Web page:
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School song still lingers in memory 65 years later

More than 100 members of the LDS High School class of 1931 stood and sang their school song as if they had just graduated yesterday during a recent reunion.

After 65 years, they still remembered the words - a sign of their spirit for the LDS school which closed the year they graduated when an additional public school was built in Salt Lake City.Originally known as the Salt Lake Stake Academy, the private school opened in 1886 and was located on what is now the administration block of the Church in downtown Salt Lake City. Its campus included the Young Building, Barratt Hall, the Business College Building and the "S" (Smith Memorial) Building. A football field was located were the Church Office Building now stands. Students had access to facilities at Deseret Gymnasium, then also located on the block, and ate their lunch at the Lion House.

Former students or graduates of LDS High include President Gordon B. Hinckley, who graduated in 1928; the late George W. Romney, who was governor of Michigan and U.S. secretary of Housing and Urban Development; the late Alexander Schreiner, former Tabernacle organist; and the late Elder Marvin J. Ashton and the late Elder Bruce R. McConkie, both of the Quorum of the Twelve.

Many students from earlier graduating classes or who were juniors when the school closed also attended the class of 1931 reunion. The former LDS High students studied old high school year books, looked at previous reunion invitations and photographs and asked each other about classmates they had seen since graduation. They also recalled their high school days.

Harold Bennett, 95, graduated from LDS High in 1917. "Indeed, I do remember high school," he said. "It was a very enjoyable part of my life."

Margaret Smyth Smith said she will never forget high school. It isn't surprising, she added, that many of her 323 classmates still remember their school song - "To our dear Gold and Blue we ever will be true, Hip Hurray! for the Gold and Blue!" - and could sing it with such vigor.

"We used to sing the school song so much," said Sister Smith, who graduated from the school in 1931. "I remember on Founders Day we would sing it as we walked down Main Street carrying blue and yellow balloons."

Other former students talked about parades, physical education and religion classes. Many recalled dissecting frogs, participating on athletic teams, living through the Depression and"watching people go by" from the front of ZCMI Department Store after school. Some remembered the times they got into mischief.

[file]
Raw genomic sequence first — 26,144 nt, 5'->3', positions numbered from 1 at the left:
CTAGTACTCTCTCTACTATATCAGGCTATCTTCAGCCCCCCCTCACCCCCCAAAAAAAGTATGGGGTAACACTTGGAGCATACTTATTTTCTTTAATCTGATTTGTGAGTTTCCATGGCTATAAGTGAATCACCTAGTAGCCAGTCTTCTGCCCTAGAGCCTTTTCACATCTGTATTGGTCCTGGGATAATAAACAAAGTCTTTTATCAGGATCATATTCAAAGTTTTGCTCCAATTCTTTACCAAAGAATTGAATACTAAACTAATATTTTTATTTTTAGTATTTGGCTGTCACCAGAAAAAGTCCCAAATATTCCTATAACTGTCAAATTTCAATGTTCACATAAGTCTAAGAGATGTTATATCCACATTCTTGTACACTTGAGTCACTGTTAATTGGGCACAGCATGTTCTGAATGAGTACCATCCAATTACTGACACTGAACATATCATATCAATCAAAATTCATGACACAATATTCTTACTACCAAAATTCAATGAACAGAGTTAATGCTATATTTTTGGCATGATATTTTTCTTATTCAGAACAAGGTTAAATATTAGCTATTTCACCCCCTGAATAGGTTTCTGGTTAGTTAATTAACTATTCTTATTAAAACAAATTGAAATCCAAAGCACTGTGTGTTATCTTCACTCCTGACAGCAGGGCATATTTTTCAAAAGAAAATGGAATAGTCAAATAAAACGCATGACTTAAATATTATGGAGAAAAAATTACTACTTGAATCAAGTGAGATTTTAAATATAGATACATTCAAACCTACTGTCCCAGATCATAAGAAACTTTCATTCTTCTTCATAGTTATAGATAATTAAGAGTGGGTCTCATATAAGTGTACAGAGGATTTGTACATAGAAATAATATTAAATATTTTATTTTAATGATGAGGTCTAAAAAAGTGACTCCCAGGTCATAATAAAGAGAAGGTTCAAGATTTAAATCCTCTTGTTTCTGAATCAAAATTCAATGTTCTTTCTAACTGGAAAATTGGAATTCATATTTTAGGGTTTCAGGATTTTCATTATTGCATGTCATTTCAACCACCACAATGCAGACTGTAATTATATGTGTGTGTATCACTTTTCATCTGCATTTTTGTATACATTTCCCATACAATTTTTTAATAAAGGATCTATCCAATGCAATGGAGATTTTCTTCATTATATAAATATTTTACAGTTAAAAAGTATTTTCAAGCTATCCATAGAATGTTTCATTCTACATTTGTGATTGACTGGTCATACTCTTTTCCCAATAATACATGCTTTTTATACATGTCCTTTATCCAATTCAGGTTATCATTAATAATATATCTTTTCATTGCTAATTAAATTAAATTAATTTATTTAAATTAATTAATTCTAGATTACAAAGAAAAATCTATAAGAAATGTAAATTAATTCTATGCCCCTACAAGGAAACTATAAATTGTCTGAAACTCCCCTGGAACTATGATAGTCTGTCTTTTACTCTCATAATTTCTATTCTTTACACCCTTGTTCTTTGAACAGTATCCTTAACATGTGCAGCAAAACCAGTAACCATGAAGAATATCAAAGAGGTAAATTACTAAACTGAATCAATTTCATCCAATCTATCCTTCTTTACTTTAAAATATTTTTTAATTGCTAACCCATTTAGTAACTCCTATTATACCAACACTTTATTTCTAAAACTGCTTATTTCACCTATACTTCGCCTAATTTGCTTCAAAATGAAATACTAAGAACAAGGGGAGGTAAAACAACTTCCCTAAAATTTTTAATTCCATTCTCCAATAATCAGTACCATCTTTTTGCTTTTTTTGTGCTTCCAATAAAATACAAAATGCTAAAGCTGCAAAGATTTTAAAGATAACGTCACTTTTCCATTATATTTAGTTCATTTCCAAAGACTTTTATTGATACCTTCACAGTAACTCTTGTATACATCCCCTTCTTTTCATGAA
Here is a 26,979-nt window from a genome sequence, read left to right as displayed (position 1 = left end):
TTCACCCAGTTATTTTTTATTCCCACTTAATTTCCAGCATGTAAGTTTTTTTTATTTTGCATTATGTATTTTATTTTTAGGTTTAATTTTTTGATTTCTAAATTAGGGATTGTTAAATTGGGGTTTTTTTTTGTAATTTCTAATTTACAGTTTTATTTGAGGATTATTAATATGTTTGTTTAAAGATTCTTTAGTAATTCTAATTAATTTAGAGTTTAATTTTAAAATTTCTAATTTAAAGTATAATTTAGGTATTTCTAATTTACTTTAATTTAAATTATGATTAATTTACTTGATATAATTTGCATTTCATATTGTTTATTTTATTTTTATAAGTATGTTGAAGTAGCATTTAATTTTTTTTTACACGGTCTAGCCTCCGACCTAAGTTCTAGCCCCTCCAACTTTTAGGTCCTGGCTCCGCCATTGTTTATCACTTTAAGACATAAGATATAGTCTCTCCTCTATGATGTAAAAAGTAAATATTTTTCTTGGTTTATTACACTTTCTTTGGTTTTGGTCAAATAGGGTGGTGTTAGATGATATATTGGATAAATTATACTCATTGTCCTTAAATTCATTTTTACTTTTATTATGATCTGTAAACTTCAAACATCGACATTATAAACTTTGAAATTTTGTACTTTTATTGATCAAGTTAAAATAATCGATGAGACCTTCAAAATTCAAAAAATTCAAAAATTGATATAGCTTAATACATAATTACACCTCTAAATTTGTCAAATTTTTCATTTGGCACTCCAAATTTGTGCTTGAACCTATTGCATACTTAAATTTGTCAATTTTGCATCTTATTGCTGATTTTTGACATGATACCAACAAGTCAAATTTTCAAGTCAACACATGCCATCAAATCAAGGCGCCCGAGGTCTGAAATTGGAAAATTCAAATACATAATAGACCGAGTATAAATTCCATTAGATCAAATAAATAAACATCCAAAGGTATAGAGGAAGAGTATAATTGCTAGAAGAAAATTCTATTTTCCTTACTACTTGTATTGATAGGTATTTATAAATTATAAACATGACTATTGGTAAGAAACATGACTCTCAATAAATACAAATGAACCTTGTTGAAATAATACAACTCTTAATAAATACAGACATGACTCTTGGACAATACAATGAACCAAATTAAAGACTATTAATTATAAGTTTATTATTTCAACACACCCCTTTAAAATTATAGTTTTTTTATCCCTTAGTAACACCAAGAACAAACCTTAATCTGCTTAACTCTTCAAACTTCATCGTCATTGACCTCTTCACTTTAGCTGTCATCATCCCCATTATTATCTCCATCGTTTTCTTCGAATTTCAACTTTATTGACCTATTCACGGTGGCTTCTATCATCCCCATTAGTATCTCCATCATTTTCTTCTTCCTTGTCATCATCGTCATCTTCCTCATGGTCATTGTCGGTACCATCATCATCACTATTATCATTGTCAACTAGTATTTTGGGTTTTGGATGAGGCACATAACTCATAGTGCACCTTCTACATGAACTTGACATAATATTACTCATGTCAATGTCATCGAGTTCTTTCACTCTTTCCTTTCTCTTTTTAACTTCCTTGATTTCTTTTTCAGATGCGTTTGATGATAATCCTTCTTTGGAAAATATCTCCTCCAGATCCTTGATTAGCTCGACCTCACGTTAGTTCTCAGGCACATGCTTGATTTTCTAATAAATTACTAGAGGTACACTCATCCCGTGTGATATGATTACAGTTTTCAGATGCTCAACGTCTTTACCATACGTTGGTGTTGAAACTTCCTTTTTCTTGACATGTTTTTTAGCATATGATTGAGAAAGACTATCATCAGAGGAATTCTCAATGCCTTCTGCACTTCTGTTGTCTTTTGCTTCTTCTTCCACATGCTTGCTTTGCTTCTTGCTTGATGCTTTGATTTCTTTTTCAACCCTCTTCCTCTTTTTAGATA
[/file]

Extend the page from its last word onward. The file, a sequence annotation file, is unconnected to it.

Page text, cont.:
John K. Fetzer, reunion chairman, said high school pep rallies were what he remembered most.

"They were always in Barratt Hall. Boy, we made that building shake. . . After the pep rally we would go to the front lawn, walking along in single file and putting our hands on the person's shoulders before us, all yelling the school yells."

Then, Brother Fetzer explained, the pep rally "snake" walk through the then-Hotel Utah lobby.

"We would enter the west door of Hotel Utah, yelling as we went through the lobby," he recalled. "The hotel manager didn't appreciate it much. We always joked that is why they shut the school down."

Brother Fetzer said a lot of people were sad when the school - which emphasized religion in secular learning similar to the way BYU does now - closed. Most the students, who had not graduated, finished their education at the then new South High School on 1575 South State Street.

Sister Smith said she never understood why the school closed.

She and her husband, Enoch, met and began dating while attending LDS High. Sister Smith, who spoke of the school with emotion, remembers wonderful days and teachers at the private high school.

"I remember once I told the gym teacher, Mr. North, `I don't want to stay in today, let's all take a walk,' " she said, thinking back to one of the first days of May 1931. "We did take that walk. Oh, that was a glorious day."

Sister Smith also talked about weekly devotionals as "happy times."

Royden G. Derrick, an emeritus General Authority and a member of what would have been LDS High's class of 1932, spoke about weekly devotionals during the program at the reunion.

The faculty members, seated on the stage, watched the students, who sat in assigned seats, during the devotionals which occurred every Tuesday. "If your seat was empty, you had better have a good excuse or you were in trouble," Elder Derrick said.

He explained that while attending LDS High, students learned both gospel principles and academic knowledge.

"We were acquainted with nearly every student on campus," he remembered. "The spirit in school was uplifting. Excellent faculty really cared about every student."

Before standing with the other former students to sing his high school song, Elder Derrick concluded, "The marvelous LDS High School gave us a good start and directed us down the right road."

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